Day 7, Saturday, February 11: After breakfast, we explore the artisan towns around Lake Patzcuaro, including Tupataro, Cuanajo, Santa Clara and Tzintzuntzan. Overnight in Patzcuaro. (Breakfast and lunch included. Dinner on your own.)

Day 8, Sunday, February 12: After breakfast, you have the day to yourself. Maybe you want to revisit sites around town or hire a private taxi to take you back to one of the artisan villages. We join together in early evening for a Grand Finale Dinner. (Breakfast and dinner included. Overnight in Patzcuaro.

Day 9: Monday, February 13: Transfer to the Mexico City airport. You may also choose to depart to Morelia airport or Guadalajara airport. Airport transportation is on your own. We will help you make arrangements. Breakfast included.

Cost:

Shared Room: $3,360 each person, two beds

Single Room: $3,985 one person, one bed

Non-Refundable Deposit to Reserve: $500.

About your Oaxaca Cultural Navigator Eric Chavez Santiago

Eric Chavez Santiago is an expert in Oaxaca and Mexican textiles and folk art with a special interest in artisan development and promotion. He is a weaver and natural dyer by training and a fourth generation member of the Fe y Lola textile group. He and his wife Elsa are founders of Taller Teñido a Mano dye studio where they produce naturally dyed yarn skeins and textiles for worldwide distribution. Eric is a business partner with Oaxaca Cultural Navigator, too. He is trilingual, speaking Zapotec, Spanish and English and is a native of Teotitlan del Valle. He is a graduate of Anahuac University, founder of the Museo Textil de Oaxaca education department, and former managing director of folk art gallery Andares del Arte Popular. He has intimate knowledge of local traditions, culture and community.

Norma Schafer, Oaxaca Cultural Navigator LLC founder, will accompany this group.

What is Included:

  • 8  nights lodging
  • 8  breakfasts
  • 5  lunches
  • 3 dinners
  • Snacks
  • Expert bilingual guide services
  • Museums and archeological site admissions
  • Luxury van transportation
  • An educational experience of a lifetime

What is NOT Included:

  • Airplane tickets
  • Required international travel insurance
  • In-country COVID test
  • Required vaccines, PPE and hand-sanitizer
  • Any meals, snacks and taxis not specified in the itinerary
  • All alcoholic beverages, tips for guides and services, and personal purchases

Reservations and Cancellations.  A $500 non-refundable deposit is required to guarantee your spot. You can make your reservation deposit using one of the following (please tell us which payment method you prefer):

  1. Zelle bank transfer with no service fee
  2. PayPal request for funds with a 3% service fee
  3. Venmo request for funds with a 3% service fee

The balance is due in two equal payments. The second payment of 50% of the balance is due on or before September 15, 2022. The third payment is due on or before December 1, 2022. We accept payment using online e-commerce only. We will send you an itemized invoice when you tell us you are ready to register. After December 1, 2022, there are no refunds. If you cancel on or before December 1, we will refund 50% of your deposit received to date less the $500 non-refundable deposit. After that, there are no refunds. If we cancel for whatever reason, you will receive a full refund.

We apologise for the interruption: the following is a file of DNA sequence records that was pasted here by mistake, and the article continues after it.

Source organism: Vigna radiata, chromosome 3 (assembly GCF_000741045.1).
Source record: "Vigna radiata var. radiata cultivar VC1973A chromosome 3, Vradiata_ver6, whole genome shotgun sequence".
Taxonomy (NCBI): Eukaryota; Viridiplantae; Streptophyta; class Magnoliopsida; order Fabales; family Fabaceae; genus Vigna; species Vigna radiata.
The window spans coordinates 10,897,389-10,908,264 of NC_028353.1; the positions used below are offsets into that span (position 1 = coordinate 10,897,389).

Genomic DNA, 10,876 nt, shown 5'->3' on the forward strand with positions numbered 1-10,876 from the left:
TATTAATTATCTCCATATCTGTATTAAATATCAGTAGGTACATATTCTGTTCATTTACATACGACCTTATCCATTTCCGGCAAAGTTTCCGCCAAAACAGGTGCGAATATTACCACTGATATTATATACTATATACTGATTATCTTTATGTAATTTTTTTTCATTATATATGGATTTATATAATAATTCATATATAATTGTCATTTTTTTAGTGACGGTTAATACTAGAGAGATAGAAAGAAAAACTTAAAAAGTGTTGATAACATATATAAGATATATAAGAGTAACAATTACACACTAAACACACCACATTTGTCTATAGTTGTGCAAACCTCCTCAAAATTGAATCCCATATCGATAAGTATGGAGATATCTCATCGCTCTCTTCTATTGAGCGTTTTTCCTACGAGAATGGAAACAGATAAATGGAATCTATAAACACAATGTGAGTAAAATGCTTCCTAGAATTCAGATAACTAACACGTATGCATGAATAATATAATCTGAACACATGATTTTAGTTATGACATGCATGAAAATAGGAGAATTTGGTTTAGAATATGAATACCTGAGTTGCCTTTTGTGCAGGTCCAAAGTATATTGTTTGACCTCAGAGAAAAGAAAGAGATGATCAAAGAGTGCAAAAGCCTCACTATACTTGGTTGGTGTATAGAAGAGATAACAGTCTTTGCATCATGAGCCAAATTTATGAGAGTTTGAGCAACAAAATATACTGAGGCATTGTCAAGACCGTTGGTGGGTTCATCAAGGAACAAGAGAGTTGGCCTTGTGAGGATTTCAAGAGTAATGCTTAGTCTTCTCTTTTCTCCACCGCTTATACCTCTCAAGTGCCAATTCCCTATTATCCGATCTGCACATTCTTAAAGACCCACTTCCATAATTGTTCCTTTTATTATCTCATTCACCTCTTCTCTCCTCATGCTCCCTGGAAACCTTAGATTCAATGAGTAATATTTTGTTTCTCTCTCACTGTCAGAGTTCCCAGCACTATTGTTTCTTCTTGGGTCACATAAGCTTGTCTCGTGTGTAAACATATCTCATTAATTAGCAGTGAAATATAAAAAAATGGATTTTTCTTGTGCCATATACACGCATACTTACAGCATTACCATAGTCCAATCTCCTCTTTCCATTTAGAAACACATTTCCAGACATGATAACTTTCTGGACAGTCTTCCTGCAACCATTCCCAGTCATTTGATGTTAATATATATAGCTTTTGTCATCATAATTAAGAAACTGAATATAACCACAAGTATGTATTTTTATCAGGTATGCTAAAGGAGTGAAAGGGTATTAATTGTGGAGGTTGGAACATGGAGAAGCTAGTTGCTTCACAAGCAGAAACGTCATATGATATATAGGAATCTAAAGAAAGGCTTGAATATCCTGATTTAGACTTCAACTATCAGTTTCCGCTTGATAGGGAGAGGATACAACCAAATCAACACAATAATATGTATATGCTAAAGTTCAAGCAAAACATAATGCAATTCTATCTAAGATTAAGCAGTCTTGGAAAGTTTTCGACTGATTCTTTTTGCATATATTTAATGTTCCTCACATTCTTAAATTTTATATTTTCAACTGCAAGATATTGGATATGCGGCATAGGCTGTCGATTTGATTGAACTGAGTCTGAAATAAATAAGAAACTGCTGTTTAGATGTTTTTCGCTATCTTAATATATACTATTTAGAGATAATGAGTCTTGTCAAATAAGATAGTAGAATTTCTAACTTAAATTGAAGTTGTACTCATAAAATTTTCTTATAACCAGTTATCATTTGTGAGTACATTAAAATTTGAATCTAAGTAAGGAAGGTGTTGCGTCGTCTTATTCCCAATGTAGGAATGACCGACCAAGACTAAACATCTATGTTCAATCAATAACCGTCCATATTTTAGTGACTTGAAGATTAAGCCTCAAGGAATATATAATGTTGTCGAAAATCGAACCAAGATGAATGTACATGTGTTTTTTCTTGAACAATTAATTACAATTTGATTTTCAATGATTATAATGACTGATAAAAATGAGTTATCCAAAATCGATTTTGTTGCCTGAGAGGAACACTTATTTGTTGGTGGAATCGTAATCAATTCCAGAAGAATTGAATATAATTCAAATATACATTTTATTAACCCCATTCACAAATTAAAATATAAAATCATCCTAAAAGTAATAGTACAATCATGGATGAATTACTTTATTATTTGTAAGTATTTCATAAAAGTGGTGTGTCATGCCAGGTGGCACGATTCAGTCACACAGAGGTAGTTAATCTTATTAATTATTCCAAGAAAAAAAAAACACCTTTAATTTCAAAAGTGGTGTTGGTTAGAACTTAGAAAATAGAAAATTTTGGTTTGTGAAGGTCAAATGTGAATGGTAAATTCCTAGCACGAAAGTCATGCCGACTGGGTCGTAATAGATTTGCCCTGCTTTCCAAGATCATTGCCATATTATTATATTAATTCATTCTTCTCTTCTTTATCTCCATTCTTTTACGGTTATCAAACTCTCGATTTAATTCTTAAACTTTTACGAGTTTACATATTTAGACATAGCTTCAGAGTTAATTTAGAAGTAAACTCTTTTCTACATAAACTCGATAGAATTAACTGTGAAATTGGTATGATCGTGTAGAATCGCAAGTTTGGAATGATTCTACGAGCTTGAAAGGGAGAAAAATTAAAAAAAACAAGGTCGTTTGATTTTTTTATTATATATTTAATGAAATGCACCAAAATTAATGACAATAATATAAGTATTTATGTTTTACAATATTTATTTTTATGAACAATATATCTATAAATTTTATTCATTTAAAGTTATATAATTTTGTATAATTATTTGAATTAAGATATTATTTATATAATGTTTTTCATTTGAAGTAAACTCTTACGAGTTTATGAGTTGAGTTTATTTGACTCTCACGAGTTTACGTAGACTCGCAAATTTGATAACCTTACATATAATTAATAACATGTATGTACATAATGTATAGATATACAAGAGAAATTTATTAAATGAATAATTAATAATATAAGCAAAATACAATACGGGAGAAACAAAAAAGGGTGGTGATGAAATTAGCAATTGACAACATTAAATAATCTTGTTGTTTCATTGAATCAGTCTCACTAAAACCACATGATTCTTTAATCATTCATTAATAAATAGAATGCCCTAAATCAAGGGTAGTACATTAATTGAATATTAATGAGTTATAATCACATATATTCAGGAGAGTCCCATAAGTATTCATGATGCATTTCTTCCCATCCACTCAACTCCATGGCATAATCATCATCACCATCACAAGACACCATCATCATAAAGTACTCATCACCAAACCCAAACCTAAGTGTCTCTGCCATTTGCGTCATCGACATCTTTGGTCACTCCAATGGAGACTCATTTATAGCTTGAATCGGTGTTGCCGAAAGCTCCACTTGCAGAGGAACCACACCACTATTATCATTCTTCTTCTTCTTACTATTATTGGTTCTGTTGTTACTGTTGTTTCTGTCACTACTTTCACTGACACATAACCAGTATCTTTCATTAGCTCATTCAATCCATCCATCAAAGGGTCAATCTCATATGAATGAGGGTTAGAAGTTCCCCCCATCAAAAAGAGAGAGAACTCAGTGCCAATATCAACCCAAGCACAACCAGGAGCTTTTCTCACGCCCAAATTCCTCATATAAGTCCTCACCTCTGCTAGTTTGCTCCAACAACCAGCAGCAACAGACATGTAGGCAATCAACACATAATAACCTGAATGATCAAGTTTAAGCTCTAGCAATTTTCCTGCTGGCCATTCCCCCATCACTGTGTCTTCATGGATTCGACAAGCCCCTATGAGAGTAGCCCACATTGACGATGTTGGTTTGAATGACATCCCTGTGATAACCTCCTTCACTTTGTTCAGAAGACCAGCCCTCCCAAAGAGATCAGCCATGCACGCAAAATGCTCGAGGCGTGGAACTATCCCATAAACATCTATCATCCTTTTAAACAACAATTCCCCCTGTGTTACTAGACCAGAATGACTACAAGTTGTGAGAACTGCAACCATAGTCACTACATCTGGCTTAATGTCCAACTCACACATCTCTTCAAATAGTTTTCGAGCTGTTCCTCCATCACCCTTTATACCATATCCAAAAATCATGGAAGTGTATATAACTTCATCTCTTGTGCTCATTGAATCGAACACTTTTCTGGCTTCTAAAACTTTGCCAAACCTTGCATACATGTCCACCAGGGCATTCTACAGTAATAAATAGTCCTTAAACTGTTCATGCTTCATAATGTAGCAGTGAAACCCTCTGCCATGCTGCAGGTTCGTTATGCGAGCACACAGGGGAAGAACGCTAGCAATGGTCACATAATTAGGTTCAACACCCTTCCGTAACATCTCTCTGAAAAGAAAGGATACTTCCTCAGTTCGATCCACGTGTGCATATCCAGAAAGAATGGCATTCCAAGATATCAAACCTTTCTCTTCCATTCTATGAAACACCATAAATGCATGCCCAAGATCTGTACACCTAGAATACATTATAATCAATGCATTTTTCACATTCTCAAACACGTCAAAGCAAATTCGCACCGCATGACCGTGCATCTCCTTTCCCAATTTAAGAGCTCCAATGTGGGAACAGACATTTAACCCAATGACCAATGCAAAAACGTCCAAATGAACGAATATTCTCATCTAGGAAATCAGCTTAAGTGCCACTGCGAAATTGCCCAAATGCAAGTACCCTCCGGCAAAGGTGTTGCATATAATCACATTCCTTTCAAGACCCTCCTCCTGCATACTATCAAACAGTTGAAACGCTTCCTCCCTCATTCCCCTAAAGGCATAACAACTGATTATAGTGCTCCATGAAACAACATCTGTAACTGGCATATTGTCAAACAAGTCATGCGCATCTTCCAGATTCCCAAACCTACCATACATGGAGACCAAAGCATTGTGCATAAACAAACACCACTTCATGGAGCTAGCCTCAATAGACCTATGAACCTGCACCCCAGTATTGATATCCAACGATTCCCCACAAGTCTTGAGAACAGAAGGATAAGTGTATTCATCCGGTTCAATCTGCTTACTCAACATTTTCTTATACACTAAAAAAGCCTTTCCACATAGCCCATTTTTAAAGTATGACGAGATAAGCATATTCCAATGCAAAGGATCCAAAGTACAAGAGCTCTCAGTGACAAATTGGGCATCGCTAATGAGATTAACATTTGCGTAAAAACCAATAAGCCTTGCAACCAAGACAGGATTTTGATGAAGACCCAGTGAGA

The tour and COVID-19: Many believe that the epidemic is waning, however, data say otherwise. The virus continues to mutate. You are required to be FULLY VACCINATED to participate. Fully vaccinated is defined as all vaccinations required by the CDC including boosters. You must send Proof of Vaccination (this includes all boosters) by email on or before December 1, 2022.  You can take a photo of the documentation and email it to us. All participants are required to wear N95 OR KN95 face masks when visiting artisans and it is strongly suggested that you use the mask when you are in crowds of people or indoors. We also use hand-sanitizer and practice social distancing while together. Please note: You MUST also provide proof of international travel insurance including $50,000 of emergency medical evacuation coverage. 

Registration Form

Complete the form and Send an email to Norma Schafer.

Tell us if you want a shared/double room or a private/single room and how you want to make your deposit

Who Should Attend • Anyone who wants a bucket-list experience, who is interested in indigenous culture and creativity, who wants a deep immersion experience into textile practices and traditions, and who appreciates artisan craft — weaving, embroidery, pottery. If you are a collector, come with us to go deep and find the best artisans. If you are a photographer or artist, come with us for inspiration. If you are an online retailer, come with us to buy and find the stories to market what you sell.

To Register, Policies, Procedures & Cancellations–Please Read

All documentation for plane reservations, required travel insurance, and personal health issues must be received by December 1,  2022 or we reserve the right to cancel your registration without reimbursement.

Terrain, Walking and Group Courtesy: While we are primarily transported by van, there will be some walking/hiking in the butterfly sanctuary and as we walk in towns and villages. In addition, many streets and sidewalks are cobblestones, narrow and uneven. We will do a lot of walking. We recommend you bring a walking stick and wear sturdy shoes.

If you have mobility issues or health/breathing impediments, please consider that this may not be the study tour for you.

Traveling with a small group has its advantages and also means that independent travelers will need to make accommodations to group needs and schedule. Adaptability, flexibility and respectfulness are essential. We encourage a no-whining attitude. There is adequate free time to go off on your own if you wish.